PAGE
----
The purpose of this research was to investigate whether terrorist attacks against schools and other educational institutions were more common in states with little respect for human rights for a sample of 75 countries from 1981–2010 using the Global Terrorism Database. Specifically, we examined whether religious repression by governments, state terrorism against civilians and female political and economic empowerment would influence attacks against schools and terrorist attacks against any targets. We found that government oppression of religious expression was associated with increased terrorist attacks against educational targets and that some levels of government violence against its citizens was associated with both increased terrorist attacks against educational targets and, to a lesser degree, all targets. Greater political empowerment of women was associated with increased terrorist attacks against educational targets. On the contrary, increased economic rights for women was associated with some decreases in terrorist attacks against educational targets and to a lesser degree, against any type of target. We concluded that government behaviour at the state level can affect terrorist behaviour and targeting by terrorist individuals or organizations when governments manufacture grievance by denying civilians human rights, including rights to religious expression, safety and security, and political and economic rights for women.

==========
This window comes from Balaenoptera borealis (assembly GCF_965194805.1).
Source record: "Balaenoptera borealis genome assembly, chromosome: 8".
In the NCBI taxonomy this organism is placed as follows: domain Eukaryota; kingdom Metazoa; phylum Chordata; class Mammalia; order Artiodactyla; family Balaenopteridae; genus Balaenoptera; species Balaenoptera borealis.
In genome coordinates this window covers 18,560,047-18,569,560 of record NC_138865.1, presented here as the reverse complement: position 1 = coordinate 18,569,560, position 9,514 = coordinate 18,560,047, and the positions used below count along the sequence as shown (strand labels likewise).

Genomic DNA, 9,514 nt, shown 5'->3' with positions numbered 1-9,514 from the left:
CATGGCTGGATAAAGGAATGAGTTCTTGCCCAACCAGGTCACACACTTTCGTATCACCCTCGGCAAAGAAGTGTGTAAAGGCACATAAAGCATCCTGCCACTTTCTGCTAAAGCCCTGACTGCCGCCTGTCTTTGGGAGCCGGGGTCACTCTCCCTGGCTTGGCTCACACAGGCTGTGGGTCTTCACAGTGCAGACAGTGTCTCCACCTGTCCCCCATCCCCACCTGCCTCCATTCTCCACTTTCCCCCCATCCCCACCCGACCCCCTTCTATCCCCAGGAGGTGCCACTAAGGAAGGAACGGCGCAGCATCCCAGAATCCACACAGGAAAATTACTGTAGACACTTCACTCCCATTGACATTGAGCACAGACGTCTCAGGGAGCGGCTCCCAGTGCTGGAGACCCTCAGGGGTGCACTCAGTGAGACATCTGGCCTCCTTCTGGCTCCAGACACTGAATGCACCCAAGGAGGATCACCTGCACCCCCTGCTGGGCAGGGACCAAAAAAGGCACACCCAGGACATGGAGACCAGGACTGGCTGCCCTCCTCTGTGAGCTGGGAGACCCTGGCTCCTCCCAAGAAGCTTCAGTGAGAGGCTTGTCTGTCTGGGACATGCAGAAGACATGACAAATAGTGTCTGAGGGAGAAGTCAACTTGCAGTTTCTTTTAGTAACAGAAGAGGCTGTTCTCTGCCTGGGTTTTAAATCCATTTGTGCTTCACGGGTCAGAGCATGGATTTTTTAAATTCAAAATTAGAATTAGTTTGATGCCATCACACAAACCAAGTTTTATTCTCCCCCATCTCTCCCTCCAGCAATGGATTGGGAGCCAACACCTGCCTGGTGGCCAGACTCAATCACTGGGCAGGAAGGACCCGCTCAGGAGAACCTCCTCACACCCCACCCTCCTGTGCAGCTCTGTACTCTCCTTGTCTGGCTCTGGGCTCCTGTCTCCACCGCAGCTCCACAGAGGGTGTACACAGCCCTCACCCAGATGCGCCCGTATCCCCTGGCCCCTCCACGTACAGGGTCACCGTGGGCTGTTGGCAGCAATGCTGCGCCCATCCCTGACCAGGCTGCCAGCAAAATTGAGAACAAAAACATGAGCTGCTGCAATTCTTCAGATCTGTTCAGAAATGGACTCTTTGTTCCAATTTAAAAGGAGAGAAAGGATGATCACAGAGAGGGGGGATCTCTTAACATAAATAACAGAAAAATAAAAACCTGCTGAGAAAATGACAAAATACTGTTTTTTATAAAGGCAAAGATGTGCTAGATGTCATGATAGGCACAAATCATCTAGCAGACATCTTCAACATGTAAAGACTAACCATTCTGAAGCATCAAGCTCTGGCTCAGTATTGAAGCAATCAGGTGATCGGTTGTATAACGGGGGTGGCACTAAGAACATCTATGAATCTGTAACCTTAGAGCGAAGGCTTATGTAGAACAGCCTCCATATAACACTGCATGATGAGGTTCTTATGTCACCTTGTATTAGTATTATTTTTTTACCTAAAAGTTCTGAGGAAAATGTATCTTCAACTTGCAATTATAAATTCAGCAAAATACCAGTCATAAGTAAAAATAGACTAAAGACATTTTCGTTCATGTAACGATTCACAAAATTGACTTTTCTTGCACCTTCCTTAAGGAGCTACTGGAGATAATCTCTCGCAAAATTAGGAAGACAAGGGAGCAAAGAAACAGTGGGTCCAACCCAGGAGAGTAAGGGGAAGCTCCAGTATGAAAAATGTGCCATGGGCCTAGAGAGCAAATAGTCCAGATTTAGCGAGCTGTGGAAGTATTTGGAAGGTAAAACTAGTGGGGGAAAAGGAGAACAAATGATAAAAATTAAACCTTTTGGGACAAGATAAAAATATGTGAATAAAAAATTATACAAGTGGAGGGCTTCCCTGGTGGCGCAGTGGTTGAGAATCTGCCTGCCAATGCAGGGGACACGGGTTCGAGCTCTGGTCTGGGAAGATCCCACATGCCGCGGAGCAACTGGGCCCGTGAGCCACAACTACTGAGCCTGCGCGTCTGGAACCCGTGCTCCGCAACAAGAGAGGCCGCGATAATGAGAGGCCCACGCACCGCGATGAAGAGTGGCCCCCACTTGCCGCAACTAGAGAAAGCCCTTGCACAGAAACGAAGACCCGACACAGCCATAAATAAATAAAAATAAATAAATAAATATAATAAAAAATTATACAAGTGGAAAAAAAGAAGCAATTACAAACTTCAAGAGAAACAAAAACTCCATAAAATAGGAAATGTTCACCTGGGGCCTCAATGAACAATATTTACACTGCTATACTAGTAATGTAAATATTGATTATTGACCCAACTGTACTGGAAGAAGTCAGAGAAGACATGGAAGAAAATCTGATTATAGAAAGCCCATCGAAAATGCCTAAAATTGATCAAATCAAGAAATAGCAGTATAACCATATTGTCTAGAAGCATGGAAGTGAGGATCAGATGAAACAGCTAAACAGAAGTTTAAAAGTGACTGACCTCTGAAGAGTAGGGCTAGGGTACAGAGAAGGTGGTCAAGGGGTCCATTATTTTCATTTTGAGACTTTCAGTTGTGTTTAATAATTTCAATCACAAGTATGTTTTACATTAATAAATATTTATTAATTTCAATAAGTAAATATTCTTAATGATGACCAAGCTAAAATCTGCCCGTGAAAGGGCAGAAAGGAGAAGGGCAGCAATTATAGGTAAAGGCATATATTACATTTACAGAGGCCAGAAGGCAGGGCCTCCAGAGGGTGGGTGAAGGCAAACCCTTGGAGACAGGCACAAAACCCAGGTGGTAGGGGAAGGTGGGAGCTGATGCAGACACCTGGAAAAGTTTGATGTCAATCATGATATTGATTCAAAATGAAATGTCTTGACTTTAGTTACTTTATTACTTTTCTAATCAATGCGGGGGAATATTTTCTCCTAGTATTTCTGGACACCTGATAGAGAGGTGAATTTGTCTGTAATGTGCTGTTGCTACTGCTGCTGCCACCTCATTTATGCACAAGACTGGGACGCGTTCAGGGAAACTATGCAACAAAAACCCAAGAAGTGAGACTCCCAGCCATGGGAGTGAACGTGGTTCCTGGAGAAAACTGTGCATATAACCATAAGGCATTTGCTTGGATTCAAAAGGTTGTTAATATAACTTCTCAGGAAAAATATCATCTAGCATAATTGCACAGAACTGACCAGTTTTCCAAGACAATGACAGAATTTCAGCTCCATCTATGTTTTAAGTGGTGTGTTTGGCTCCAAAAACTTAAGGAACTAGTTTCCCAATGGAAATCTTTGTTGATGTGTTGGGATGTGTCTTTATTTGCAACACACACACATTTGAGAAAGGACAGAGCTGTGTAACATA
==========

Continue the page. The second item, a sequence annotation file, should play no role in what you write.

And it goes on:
Fahey, Susan and Victor Asal. 2019. "Lowest of the Low: Why Some Countries Suffer Terrorist Attacks against Schools." Dynamics of Asymmetric Conflict (December). https://www.tandfonline.com/doi/abs/10.1080/17467586.2019.1700540